In lieu of Independence Day on August 14, all of August, the Daily Times will highlight individuals who continue to make Pakistan proud. Our 29th feature is on the renowned award-winning novelist Bapsi Sidhwa
A writer par excellence, with some of the most well-read and award-winning books to her credit, Bapsi Sidhwa has indeed done the country proud. Over her decades-long career, she has inspired myriads of women to make use of the pen and put their thoughts and stories to paper. She is a strong and a true representation of art meeting creativity. Bapsi Sidhwa is not just a writer, but a learned scholar as well as a leading lecturer. She is a regular panellist at university seminars and literary festivals and educates and motivates students to excel in life, read good literature and take inspiration from biopics. Bapsi’s enthusiasm and drive to write has not withered over time and is still marked as a beacon of talent and outstanding art. The brilliance of her writings has won her critical acclaim, not just in her home country but abroad as well. She has many prestigious laurels and eminent awards to her credit and has rubbed shoulders with some of the most outstanding writers during such ceremonies. Her contribution towards literature cannot go ignored. What a star!
Bapsi is a Pakistani novelist who writes in English and is a resident in the United States of America.
She is best known for her collaborative work with Indo-Canadian filmmaker Deepa Mehta. Bapsi wrote both the 1991 novel Ice Candy Man which served as the basis for Deepa Mehta’s 1998 film ‘Earth’ as well as the 2006 novel Water – A Novel which is based upon Mehta’s 2005 film ‘Water’.
Bapsi was born to Parsi Zoroastrian parents Peshotan and Tehmina Bhandara in Karachi and later moved with her family to Lahore. She was two when she contracted polio (which has affected her throughout her life) and nine in 1947 at the time of Partition (facts which would shape the character Lenny in her novel Ice Candy Man as well as the background for her novel). She received her BA from Kinnaird College for Women in Lahore in 1957.
“I feel if there’s one little thing I could do, it’s to make people realise we are not worthless. Because we inhabit a country which is seen by Western eye as primitive and fundamentalist only. I mean, we are a rich mixture of all sorts of forces as well, and our lives are very much worth living”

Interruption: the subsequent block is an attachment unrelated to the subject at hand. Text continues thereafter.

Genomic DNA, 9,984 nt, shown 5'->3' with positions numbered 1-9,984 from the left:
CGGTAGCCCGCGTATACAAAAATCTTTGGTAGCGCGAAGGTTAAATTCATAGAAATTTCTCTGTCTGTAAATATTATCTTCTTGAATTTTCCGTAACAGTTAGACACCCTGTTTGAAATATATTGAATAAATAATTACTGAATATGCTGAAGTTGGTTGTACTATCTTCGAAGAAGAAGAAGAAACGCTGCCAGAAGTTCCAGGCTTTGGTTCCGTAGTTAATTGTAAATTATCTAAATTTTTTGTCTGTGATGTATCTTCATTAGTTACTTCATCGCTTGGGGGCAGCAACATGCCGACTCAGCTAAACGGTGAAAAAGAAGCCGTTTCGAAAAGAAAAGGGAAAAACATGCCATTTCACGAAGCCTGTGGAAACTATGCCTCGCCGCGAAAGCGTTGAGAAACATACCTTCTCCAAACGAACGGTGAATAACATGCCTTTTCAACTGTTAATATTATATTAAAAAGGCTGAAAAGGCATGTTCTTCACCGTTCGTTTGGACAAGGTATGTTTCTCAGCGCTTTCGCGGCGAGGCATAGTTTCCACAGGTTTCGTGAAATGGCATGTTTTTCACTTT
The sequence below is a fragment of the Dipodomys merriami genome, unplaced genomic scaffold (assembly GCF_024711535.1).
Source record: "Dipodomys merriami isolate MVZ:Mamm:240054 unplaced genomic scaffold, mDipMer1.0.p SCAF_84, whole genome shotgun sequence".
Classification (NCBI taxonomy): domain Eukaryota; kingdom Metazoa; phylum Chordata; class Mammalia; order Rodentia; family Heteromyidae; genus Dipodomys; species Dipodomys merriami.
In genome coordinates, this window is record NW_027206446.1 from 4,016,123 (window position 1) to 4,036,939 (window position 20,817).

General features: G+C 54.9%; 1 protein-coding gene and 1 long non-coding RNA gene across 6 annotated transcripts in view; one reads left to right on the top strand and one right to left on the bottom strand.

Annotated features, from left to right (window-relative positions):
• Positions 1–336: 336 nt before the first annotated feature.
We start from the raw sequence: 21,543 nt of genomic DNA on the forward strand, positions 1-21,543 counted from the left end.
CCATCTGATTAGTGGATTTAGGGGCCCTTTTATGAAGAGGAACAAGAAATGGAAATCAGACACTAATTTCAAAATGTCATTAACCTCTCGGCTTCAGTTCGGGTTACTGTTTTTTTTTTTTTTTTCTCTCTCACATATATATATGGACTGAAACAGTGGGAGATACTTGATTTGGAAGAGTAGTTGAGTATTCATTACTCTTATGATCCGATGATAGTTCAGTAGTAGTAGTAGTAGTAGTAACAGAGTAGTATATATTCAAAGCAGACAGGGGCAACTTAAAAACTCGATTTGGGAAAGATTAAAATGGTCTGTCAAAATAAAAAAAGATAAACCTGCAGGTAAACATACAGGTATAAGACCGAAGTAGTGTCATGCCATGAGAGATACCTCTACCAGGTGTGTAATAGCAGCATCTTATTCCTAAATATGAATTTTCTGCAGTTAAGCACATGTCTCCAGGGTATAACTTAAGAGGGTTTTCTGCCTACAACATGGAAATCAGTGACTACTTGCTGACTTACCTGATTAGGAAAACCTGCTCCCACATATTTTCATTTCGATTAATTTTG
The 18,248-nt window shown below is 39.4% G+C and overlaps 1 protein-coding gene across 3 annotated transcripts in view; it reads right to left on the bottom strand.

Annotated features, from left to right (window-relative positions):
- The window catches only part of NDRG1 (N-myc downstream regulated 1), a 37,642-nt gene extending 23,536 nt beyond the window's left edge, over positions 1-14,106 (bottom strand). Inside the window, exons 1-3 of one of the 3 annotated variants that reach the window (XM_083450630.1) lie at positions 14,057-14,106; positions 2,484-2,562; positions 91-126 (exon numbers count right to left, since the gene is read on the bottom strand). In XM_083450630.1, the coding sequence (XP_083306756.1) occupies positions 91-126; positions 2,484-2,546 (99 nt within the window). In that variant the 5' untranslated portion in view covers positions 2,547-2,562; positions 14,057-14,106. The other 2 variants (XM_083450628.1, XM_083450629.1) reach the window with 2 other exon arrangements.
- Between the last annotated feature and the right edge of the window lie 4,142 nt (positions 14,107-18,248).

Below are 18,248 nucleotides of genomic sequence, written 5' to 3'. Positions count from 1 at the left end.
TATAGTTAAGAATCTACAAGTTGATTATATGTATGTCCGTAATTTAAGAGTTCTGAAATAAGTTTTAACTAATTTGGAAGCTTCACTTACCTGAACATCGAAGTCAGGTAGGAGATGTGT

She married at the age of 19 and moved to Mumbai for five years before she divorced and remarried in Lahore with her present husband Noshir who is also Zoroastrian. She had three children in Pakistan before beginning her career as an author. One of her children is Mohur Sidhwa, who is a candidate for state representative in Arizona.
She currently resides in Houston, US. She describes herself as a “Punjabi-Parsi-Pakistani”.
In an online interview to her Pakistani friend, Sadia Rahman, in August 2012 she said, “Feroza is closest to me and my views” about the identity issues of Pakistani Parsi immigrants to the US, their life-styles and their culture.
She has previously taught at the University of Houston, Rice University, Columbia University, Mount Holyoke College, and Brandeis University.
Inspiration for the Big Screen
Novelist Bapsi Sidhwa is best known for her collaborative work with Deepa Mehta. Bapsi Sidhwa wrote both the 1991 novel Ice Candy Man which served as the basis for Deepa Mehta’s film ‘Earth’ as well as the 2006 novel Water – A Novel which is based upon Mehta’s 2005 film Water.
A Leading Scholar
Sidhwa is a proud recipient of the Bunting Fellowship at Radcliffe/Harvard, she is the Visiting Scholar at the Rockefeller Foundation Centre, Bellagio, Italy, and has also been inducted in the Zoroastrian Hall of Fame.
Raking In the Awards
Sidhwa has been awarded with the Sitara-i-Imtiaz, (1991, Pakistan’s highest national honour in the arts) the Lila Wallace Reader’s Digest Writer’s Award and also hold the Premio Mondello for Foreign Authors for Water.